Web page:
Why Chocolate Prices Are Going Bananas


Photo-Illustration: Intelligencer; Photo: Getty Images

Inflation is messing with our chocolate. This spring — the season of edible Easter bunnies and Cadbury eggs — has been a drain on the bank accounts of America’s chocoholics. Splurges have been disappointing, with, say, noticeably less chocolate cookie dough in a pint of Jimmy Fallon’s ice cream.

Yes, everything costs more now, and there are other important things to worry about affording. On Wednesday, the Bureau of Labor Statistics released its monthly inflation survey, the consumer price index, and it had shot up 3.4 percent, more than expected — with higher rent and gas prices making up most of the cost increases. Most people’s chocolate bills don’t come anywhere near those other monthly expenses (and if they do — good for you!). Yet, with the cost of candy and snacks well outpacing inflation, it is somehow even more insulting — can’t we have a little bit of Godiva without all the financial guilt, too?

It turns out that the cost of the indulgence is one of those things that the U.S. financial system has just about zero control over. For the past few months, cocoa prices on the futures markets — where traders buy and sell contracts for their delivery — have shot up to their most expensive ever, more than quadrupling over the past year to $10,000 per ton. The reasons for this have to do with climate change, exploitative labor practices in West Africa, and the rapaciousness of the financial markets. According to Bloomberg, the vast majority of the world’s cocoa, the main ingredient for chocolate, is harvested by small farmers in Ghana and the Ivory Coast, which have experienced both drought and flooding during recent growing seasons. Those farmers are paid little — their wages are set by the government — so they can’t plant more cocoa trees to replace the ones killed by extreme weather or buy pesticides that would fend off blight.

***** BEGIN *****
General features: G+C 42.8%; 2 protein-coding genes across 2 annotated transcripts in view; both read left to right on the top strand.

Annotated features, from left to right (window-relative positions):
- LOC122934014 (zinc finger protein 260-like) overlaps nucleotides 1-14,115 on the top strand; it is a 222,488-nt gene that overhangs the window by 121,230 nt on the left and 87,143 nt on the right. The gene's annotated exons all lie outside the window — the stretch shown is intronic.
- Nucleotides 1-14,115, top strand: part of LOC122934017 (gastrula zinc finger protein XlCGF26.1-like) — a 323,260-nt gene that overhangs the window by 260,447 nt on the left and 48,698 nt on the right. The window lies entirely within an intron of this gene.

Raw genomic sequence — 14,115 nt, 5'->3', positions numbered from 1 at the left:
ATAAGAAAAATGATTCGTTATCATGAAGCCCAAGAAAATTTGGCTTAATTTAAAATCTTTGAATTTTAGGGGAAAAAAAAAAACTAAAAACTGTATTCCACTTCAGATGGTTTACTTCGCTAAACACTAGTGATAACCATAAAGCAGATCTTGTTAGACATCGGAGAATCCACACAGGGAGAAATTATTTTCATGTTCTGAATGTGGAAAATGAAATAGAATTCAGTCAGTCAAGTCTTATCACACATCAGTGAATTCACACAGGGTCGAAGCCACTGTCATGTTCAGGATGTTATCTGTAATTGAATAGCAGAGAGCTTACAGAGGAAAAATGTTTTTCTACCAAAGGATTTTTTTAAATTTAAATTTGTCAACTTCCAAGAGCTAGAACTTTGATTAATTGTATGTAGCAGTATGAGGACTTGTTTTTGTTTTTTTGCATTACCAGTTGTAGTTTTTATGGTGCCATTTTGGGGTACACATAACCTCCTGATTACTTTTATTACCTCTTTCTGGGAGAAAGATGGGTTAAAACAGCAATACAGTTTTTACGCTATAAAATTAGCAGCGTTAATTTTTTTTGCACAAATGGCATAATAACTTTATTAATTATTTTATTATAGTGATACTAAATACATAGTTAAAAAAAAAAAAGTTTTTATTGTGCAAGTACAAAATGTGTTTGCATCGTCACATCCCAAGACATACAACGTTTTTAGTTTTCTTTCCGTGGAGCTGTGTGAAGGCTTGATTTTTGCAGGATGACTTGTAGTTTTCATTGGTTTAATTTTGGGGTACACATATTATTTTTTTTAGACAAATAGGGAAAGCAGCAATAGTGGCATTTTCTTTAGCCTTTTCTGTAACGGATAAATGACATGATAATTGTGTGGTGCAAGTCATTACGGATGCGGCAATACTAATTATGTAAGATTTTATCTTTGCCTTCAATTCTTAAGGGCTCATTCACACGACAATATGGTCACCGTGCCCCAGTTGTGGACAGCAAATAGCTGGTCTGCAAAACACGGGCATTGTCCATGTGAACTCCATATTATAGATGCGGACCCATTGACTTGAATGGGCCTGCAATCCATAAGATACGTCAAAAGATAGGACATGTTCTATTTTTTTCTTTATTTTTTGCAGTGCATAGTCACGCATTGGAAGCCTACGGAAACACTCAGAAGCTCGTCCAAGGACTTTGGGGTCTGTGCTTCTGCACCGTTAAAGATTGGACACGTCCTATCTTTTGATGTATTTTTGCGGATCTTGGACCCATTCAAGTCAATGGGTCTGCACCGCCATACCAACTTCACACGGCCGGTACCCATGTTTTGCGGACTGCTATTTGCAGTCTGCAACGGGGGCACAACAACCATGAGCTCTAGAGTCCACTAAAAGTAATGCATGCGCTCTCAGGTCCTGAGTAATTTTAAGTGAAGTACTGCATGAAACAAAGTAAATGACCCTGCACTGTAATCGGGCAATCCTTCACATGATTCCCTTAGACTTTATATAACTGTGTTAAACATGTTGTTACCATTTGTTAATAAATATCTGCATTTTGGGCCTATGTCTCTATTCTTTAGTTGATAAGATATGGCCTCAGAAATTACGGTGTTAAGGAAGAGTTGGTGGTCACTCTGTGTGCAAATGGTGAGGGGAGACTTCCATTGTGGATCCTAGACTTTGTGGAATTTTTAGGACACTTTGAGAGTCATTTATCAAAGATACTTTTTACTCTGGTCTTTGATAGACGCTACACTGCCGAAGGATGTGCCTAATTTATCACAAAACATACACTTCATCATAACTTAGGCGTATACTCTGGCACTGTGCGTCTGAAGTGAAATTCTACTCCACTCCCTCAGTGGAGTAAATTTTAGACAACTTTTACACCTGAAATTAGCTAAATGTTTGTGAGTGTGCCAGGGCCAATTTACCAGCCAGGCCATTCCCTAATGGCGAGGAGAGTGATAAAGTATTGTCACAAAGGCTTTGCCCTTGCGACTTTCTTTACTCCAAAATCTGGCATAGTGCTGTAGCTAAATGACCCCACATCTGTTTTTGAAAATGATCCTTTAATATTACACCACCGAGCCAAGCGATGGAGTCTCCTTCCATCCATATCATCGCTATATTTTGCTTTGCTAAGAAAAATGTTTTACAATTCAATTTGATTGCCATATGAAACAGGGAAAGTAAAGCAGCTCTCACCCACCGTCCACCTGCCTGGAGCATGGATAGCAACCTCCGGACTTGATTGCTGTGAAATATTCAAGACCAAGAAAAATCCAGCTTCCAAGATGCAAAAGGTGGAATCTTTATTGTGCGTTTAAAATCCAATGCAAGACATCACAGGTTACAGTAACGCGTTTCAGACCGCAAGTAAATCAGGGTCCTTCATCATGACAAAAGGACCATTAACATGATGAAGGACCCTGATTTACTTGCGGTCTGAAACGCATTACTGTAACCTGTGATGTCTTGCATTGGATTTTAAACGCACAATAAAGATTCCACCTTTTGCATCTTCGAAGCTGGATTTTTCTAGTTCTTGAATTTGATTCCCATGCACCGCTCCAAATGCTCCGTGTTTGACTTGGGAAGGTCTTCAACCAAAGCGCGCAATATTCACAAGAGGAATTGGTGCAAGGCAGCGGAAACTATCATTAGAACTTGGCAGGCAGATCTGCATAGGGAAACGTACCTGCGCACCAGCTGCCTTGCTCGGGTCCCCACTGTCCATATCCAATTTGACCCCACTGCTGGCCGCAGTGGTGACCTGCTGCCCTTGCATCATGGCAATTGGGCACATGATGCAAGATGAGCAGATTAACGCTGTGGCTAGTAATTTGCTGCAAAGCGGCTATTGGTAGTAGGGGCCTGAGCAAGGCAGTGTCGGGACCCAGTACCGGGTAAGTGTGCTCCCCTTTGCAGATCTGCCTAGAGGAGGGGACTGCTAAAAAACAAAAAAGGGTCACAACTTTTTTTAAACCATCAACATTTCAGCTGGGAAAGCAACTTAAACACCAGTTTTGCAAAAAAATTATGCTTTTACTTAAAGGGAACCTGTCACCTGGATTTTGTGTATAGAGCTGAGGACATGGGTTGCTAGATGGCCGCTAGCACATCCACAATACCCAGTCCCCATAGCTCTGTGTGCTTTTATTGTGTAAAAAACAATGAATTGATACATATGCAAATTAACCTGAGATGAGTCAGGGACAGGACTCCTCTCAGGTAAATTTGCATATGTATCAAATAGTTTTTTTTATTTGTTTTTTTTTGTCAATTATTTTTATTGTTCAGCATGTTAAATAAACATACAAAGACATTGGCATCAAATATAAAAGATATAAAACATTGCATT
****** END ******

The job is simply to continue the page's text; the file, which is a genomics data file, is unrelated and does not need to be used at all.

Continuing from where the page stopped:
Meanwhile, financial markets have exacerbated the problems. Bloomberg columnist Javier Blas pointed out that commodities traders, who normally hedge their bets — and, therefore, help restrain market prices from going haywire — have seen their normal trading strategies fail. (Hedges are a cheap way to keep unforeseen risks from blowing up a trade.) The run-up in prices has been so steep, and so fast, that anyone betting in any direction besides up would go bust. Since those hedges are so unprofitable, traders are buying up futures contracts just to cover costs. (And, naturally, make a profit.)

Has anybody thought through the world-historical consequences of all this? Since chocolate is (sort of) good for your heart and (maybe) an aphrodisiac, the world’s population is (theoretically?) at risk. Chocolate consumption is also (dubiously) linked to the number of Nobel laureates produced by the world — so without it, who will be smart enough to fix this problem for the rest of us?

Unfortunately, there is just not much that can be done. The U.S.’s main tool to fix inflation overall is for the Federal Reserve to keep interest rates high — which is what the central bank will probably do for the foreseeable future. But that’s not going to lead to any more cocoa trees being planted throughout western Africa. Meanwhile, the generationally high prices for cocoa futures are, well, probably going to persist well into the future. Those costs will continue to trickle down to bakers, confectioners, and bodegas selling candy bars. The next time you have to ask yourself if you deserve a treat, you might have to consider whether you can afford it too.

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